When a former debtor seeks to reopen a case, the Court should consider a variety of non-exclusive factors, including: (i) the length of time the case has been closed; (ii) whether a non-bankruptcy forum has the ability to determine the dispute to be posed by the debtor were the case reopened, (iii) whether prior litigation in bankruptcy court implicitly determined that the state court would be the appropriate forum to determine the rights, post-bankruptcy, of the parties; (iv) whether any parties would be prejudiced were the case reopened or not reopened; (v) the extent of the benefit which the debtor seeks to achieve by reopening; and (vi) whether it is clear at the outset that the debtor would not be entitled to any relief if the case were reopened (i.e., whether reopening the case would be futile). Antonious, 373 B.R. at 405-06 (citations omitted). The court may deny a motion to reopen when no clear benefit is shown to the debtor’s estate or the creditors. Id. citing In re Nelson, 100 B.R. 905, 907 (Bankr. N.D. Ohio 1989) .

Although this Court has jurisdiction to enforce its confirmation orders, that jurisdiction is not exclusive. In re Continental Airlines, Inc., 236 B.R. 318, 326 (Bankr. D. Del. 1999) ; 28 U.S.C. §1334(b). See also Conseco, Inc. v. Schwartz (in re Conseco, Inc.), 330 B.R. 673, 680-81 (Bankr. N.D. Ill. 2005) (“A debtor confronted by a creditor seeking to collect on a debt in a possible violation of the discharge injunction may either `assert the discharge as an affirmative defense . . . in state court’ or `bring an Adversary Complaint in bankruptcy court to enforce the statutory injunction under §524(a)(2) of the Code.'”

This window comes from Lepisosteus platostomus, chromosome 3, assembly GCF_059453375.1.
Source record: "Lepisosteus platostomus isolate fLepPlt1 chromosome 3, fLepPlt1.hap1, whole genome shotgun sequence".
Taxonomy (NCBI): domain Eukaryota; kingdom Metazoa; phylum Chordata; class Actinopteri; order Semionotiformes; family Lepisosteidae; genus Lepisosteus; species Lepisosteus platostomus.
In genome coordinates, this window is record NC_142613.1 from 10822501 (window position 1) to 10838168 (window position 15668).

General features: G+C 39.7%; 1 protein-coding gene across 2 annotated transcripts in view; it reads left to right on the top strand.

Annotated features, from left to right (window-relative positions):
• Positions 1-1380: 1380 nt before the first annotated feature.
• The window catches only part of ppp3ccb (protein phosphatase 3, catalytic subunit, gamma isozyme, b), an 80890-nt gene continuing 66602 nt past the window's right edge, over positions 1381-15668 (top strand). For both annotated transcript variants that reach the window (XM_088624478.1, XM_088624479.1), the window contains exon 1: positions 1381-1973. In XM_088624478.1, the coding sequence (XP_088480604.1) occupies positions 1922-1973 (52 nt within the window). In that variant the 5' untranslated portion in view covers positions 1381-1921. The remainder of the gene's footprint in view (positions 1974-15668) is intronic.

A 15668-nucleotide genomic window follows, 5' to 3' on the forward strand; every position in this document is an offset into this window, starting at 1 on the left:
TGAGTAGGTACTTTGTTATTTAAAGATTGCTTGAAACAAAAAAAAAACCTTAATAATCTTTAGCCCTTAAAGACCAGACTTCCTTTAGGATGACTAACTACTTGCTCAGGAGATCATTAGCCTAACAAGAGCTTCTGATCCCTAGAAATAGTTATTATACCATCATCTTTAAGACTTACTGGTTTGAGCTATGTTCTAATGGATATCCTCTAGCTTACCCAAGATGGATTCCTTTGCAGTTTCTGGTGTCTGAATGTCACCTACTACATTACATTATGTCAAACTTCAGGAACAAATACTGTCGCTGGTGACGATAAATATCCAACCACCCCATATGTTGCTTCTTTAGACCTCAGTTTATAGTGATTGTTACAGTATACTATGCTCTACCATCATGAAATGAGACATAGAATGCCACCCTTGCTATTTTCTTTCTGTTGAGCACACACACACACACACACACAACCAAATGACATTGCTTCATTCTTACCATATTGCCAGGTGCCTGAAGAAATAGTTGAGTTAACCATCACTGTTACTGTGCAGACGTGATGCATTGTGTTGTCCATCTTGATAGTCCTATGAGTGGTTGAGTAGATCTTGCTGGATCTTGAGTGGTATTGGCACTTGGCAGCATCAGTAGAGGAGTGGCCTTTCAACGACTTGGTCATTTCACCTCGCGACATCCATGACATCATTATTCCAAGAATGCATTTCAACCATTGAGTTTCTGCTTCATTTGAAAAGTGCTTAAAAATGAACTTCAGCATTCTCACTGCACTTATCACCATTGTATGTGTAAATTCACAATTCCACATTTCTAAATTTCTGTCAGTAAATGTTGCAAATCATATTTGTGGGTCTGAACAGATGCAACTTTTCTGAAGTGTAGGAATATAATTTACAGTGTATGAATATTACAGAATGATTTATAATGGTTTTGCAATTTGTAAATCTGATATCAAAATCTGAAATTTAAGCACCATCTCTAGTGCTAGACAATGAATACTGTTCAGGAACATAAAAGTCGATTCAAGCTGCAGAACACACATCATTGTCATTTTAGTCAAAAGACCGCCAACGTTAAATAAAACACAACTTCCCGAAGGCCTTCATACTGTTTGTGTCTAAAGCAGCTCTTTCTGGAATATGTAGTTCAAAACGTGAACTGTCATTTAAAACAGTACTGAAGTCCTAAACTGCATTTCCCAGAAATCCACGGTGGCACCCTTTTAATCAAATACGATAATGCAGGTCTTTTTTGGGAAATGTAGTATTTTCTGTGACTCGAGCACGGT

The Delaware Bankruptcy Case has been closed for three years and the Reorganized Debtors advised at the hearing that the Plan has been substantially consummated. The issues raised in the Motion are presently pending before an Article III court for oral argument on the Motion to Dismiss which is scheduled to be heard on August 24, 2015. Weiand Automotive will not be prejudiced if the Delaware Bankruptcy Case is not reopened. [3]

Accordingly, the Motion will be denied, without prejudice, to permit a renewed motion to be filed should the California District Court prefer that this Court determine the issues raised in the Motion.

[1] The Reorganized Debtors are: Holley Performance Products, Inc., High Performance Industries, Inc., Nitrous Oxide Systems, Inc. Weiand Automotive Industries, Inc., and Holley Performance Systems, Inc. (the “Reorganized Debtors”).

[2] This Memorandum constitutes the findings of fact and conclusions of law, as required by Fed. R. Bankr. P. 7052. This Court has jurisdiction to decide the Motion pursuant to 28 U.S.C. § 157 and § 1334. This is a core proceeding pursuant to 28 U.S.C. §157(b)(2)(A) and because this matter arises under title 11, specifically 11 U.S.C. §350(b).

[3] At the hearing, I asked the parties whether they would consent to my contacting the district judge in the California Action to discuss the most efficient way to determine the issues raised in the Motion. The parties advised by a Statement (D.I. 789) filed on July 30, 2015 that they would not consent to my contacting Judge Wright.